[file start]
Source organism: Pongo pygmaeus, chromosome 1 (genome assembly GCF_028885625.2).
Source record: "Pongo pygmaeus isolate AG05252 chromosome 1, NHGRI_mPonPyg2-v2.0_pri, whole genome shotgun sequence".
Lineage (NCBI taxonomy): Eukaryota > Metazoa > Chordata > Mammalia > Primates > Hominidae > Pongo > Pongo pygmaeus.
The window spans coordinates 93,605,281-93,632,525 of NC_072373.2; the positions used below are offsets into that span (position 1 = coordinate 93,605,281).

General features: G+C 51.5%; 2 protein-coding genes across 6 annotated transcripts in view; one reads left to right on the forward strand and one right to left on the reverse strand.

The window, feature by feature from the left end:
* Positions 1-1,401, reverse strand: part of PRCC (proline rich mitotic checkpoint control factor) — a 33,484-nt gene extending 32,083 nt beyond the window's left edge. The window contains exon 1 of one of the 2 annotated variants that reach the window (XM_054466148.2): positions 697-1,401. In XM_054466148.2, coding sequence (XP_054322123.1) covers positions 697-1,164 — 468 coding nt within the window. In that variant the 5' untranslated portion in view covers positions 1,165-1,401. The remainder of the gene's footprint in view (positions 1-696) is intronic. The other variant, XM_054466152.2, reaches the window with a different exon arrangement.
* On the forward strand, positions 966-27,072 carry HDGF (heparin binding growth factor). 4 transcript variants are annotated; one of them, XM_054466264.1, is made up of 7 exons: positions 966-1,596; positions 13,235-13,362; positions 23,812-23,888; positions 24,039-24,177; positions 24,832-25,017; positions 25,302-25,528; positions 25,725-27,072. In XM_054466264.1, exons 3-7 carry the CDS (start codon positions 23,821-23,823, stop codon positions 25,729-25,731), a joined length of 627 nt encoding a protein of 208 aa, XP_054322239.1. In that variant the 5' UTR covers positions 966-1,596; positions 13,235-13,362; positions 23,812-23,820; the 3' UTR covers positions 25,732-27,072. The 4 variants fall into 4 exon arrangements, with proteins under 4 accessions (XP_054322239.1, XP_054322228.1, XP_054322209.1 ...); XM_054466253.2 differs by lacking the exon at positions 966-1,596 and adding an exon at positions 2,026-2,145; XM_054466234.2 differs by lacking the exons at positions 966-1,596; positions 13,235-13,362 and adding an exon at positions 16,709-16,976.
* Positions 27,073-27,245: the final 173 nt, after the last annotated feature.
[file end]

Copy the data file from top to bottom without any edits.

Source organism: Pongo pygmaeus, chromosome 1 (genome assembly GCF_028885625.2).
Source record: "Pongo pygmaeus isolate AG05252 chromosome 1, NHGRI_mPonPyg2-v2.0_pri, whole genome shotgun sequence".
Lineage (NCBI taxonomy): Eukaryota > Metazoa > Chordata > Mammalia > Primates > Hominidae > Pongo > Pongo pygmaeus.
The window spans coordinates 93,605,281-93,632,525 of NC_072373.2; the positions used below are offsets into that span (position 1 = coordinate 93,605,281).

General features: G+C 51.5%; 2 protein-coding genes across 6 annotated transcripts in view; one reads left to right on the forward strand and one right to left on the reverse strand.

The window, feature by feature from the left end:
* Positions 1-1,401, reverse strand: part of PRCC (proline rich mitotic checkpoint control factor) — a 33,484-nt gene extending 32,083 nt beyond the window's left edge. The window contains exon 1 of one of the 2 annotated variants that reach the window (XM_054466148.2): positions 697-1,401. In XM_054466148.2, coding sequence (XP_054322123.1) covers positions 697-1,164 — 468 coding nt within the window. In that variant the 5' untranslated portion in view covers positions 1,165-1,401. The remainder of the gene's footprint in view (positions 1-696) is intronic. The other variant, XM_054466152.2, reaches the window with a different exon arrangement.
* On the forward strand, positions 966-27,072 carry HDGF (heparin binding growth factor). 4 transcript variants are annotated; one of them, XM_054466264.1, is made up of 7 exons: positions 966-1,596; positions 13,235-13,362; positions 23,812-23,888; positions 24,039-24,177; positions 24,832-25,017; positions 25,302-25,528; positions 25,725-27,072. In XM_054466264.1, exons 3-7 carry the CDS (start codon positions 23,821-23,823, stop codon positions 25,729-25,731), a joined length of 627 nt encoding a protein of 208 aa, XP_054322239.1. In that variant the 5' UTR covers positions 966-1,596; positions 13,235-13,362; positions 23,812-23,820; the 3' UTR covers positions 25,732-27,072. The 4 variants fall into 4 exon arrangements, with proteins under 4 accessions (XP_054322239.1, XP_054322228.1, XP_054322209.1 ...); XM_054466253.2 differs by lacking the exon at positions 966-1,596 and adding an exon at positions 2,026-2,145; XM_054466234.2 differs by lacking the exons at positions 966-1,596; positions 13,235-13,362 and adding an exon at positions 16,709-16,976.
* Positions 27,073-27,245: the final 173 nt, after the last annotated feature.